The AHEPAN - Fall 2010 - (Page 25)

BooK reView The First Victory by George C. Blytas “Greece in the Second World War” Published by Cosmos Publishing, American Hellenic Institute Foundation Reviewed by Joseph C. Keane, Hellenic Cultural Commission Chairman The Golden Age of Greece cast a reflection in a distant mirror in the 20th Century. “The First Victory” is a must read for any student of Greek history or the Second World War. Until October 1940, Hitler and Mussolini had achieved their territorial ambitions everywhere and generally in a matter of weeks. However, on the 28th of October, Mussolini presented Greece with an ultimatum demanding the “right to occupy certain strategically important areas of Greek territory”. His premature move would lead to his armies being thoroughly defeated by Greece for five and one half months, which became the first victory for the Allies and thus the title of the book. Overcoming that victory would require an additional two months, would need the combined armies of Italy and Germany, with help from Albania and Bulgaria, but the struggle would continue for four more years. The genius of the book is in presenting the circumstances surrounding events, like the German general staff had planned the occupation of Greece only after the “British naval squadron in Alexandria was neutralized and the Suez Canal was captured or rendered non-navigable”. Obviously this didn’t happen before Mussolini’s precipitous and petulant move. Dr. Blytas begins with a brief overview of Greece’s role in the First Balkan War, then the First World War, touches on the Holocaust of Smyrna and the role of the Dictators. All this is necessary to set the stage to build up to the Battle of Greece and WW II. Ioannis Metaxas, The Prime Minister and then Dictator of Greece, is treated well for his efforts to keep Greece neutral and for his courageous response to the ultimatum and his subsequent management of the war. General Papagos didn’t fare as well. His hesitation in Albania in December 1940, when the Italian army was demoralized is difficult to explain. The subsequent peace mediation efforts by Germany are enlightening and vividly illustrate the impact on the military and political situation that the Greek victories had, which were considerable. It clearly stiffened Franco’s Spain, Petain’s Vichy France, and Turkey’s resistance to joining the Axis and definitely thwarted Hitler’s Mediterranean strategy. The USSR also resisted Hitler’s attempts to lure them into the Axis, with Molotov pointing to Greece’s victories as the only successful counter to von Ribbentrop’s assertion that “the war is being won by the Axis”. The downside to Greece’s success was Hitler’s issuance of Operation Marita, for the attack on Greece through Bulgaria. Concurrently Hitler also authorized Operation Barbarossa, the attack on Russia, which would prove so disastrous for him because of the lengthy and courageous resistance of the Greek army and people. England had long been in search of a Balkan front and Hitler knew that he would have to occupy all of Greece to keep them out of the Balkans. The intrigues involved in sending the British Expeditionary Force (BEF) to Greece is an excellent illustration of the author’s total command of the countervailing forces at play. The battle for the island of Crete is an excellent illustration of the logical but totally inappropriate use of airborne troops. This heroic battle is covered in great detail. The occupation of Greece talks to the plundering and famine, in part caused by the Allied blockade, that Greeks suffered during the war. The resistance of the people during the war years with demonstrations, strikes, ambushes, battles and sabotage is well covered. The resistance to the Axis was fierce and there were many reprisals and massacres. The divisions that would erupt into civil war are carefully described and explained. The narrative is not solely focused on events in Greece, but covers them as seen through the prism of the struggles in Greece. The costs and sacrifices of Greece are well documented and the implications and consequences carefully explained. Perhaps the greatest contribution is the well thought out “what would have happened if Greece didn’t” scenario. The greatest tribute to Greece’s sacrifice was paid by Churchill’s knowing and catastrophic sacrifice of the BEF to guarantee Greece’s membership as an ally and Stalin’s tribute: “You fought without weapons and you won…..We owe you gratitude because you bought time….As Russians and as fellow humans, we thank you.” Fall 2010 the ahepan 2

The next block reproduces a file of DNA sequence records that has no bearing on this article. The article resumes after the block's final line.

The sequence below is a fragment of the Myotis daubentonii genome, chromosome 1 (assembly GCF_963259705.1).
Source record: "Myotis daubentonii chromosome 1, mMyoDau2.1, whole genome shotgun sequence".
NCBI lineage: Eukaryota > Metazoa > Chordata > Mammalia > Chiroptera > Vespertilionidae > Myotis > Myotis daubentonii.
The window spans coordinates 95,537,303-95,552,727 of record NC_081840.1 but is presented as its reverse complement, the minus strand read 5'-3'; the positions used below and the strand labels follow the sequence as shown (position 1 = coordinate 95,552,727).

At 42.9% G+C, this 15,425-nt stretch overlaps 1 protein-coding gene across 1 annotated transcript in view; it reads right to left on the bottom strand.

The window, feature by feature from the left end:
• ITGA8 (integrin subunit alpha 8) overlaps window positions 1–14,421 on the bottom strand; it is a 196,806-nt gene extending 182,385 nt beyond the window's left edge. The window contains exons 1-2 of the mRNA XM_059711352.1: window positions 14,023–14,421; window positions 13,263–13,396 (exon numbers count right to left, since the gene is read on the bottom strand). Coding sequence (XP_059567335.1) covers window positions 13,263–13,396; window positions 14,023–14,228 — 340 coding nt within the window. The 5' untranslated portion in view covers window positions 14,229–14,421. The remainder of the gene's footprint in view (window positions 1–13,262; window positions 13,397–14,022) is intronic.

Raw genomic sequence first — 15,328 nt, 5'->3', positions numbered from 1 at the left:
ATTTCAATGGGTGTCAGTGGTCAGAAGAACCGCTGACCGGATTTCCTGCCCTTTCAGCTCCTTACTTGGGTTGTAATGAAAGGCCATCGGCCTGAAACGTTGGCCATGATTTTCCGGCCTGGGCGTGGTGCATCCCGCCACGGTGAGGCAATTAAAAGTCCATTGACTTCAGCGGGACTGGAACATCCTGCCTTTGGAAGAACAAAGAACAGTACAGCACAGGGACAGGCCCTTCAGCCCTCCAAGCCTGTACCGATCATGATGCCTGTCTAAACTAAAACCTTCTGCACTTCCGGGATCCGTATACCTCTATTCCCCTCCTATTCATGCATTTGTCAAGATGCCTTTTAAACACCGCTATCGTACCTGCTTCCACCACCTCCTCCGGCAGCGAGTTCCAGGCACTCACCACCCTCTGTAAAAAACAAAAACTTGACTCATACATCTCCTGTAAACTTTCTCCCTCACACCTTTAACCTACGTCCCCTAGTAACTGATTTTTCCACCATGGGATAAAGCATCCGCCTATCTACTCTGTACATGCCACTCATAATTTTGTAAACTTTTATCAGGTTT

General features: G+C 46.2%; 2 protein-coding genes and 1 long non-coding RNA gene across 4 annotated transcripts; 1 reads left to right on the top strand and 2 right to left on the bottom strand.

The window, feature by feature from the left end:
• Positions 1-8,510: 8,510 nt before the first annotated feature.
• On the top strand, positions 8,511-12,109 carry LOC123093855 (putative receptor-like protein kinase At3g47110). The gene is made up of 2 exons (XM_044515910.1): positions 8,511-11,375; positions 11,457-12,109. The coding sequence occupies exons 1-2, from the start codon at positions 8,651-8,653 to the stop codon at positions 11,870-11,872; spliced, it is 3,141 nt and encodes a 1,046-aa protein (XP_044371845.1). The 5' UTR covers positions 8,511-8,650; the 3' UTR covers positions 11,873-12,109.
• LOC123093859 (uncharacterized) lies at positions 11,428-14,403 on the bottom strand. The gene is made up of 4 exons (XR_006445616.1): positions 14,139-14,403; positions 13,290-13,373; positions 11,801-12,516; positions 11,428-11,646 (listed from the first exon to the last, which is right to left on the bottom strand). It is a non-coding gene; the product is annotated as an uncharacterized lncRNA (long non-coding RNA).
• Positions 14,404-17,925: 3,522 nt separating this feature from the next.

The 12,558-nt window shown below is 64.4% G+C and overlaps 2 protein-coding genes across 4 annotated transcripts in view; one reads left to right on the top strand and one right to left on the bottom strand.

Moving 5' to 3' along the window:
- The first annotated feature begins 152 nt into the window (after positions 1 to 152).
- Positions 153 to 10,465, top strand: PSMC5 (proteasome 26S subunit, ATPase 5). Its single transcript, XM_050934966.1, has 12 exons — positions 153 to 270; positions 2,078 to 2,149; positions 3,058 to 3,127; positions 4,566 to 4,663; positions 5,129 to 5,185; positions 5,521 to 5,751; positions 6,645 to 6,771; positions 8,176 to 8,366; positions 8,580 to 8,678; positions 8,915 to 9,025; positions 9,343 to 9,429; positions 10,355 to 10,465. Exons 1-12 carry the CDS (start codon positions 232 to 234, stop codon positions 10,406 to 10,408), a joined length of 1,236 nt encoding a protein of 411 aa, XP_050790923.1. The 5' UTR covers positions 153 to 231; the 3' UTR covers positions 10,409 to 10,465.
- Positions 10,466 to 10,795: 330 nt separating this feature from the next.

Table of Contents for the Digital Edition of The AHEPAN - Fall 2010

The AHEPAN - Fall 2010
Supreme President’s Message
Daughters of Penelope President’s Message
Sons and Maids Presidents’ Messages
AHEPA Family News
AHEPA Journey to Greece Program Successfully Completes Fifth Season
Montreal’s Charm Energizes the AHEPA Family
From The Heart: ThanksUSA
Ahepan Captures Historic Liturgy on Film
Book Review
AHEPA Family Chapter News
The Periclean

The AHEPAN - Fall 2010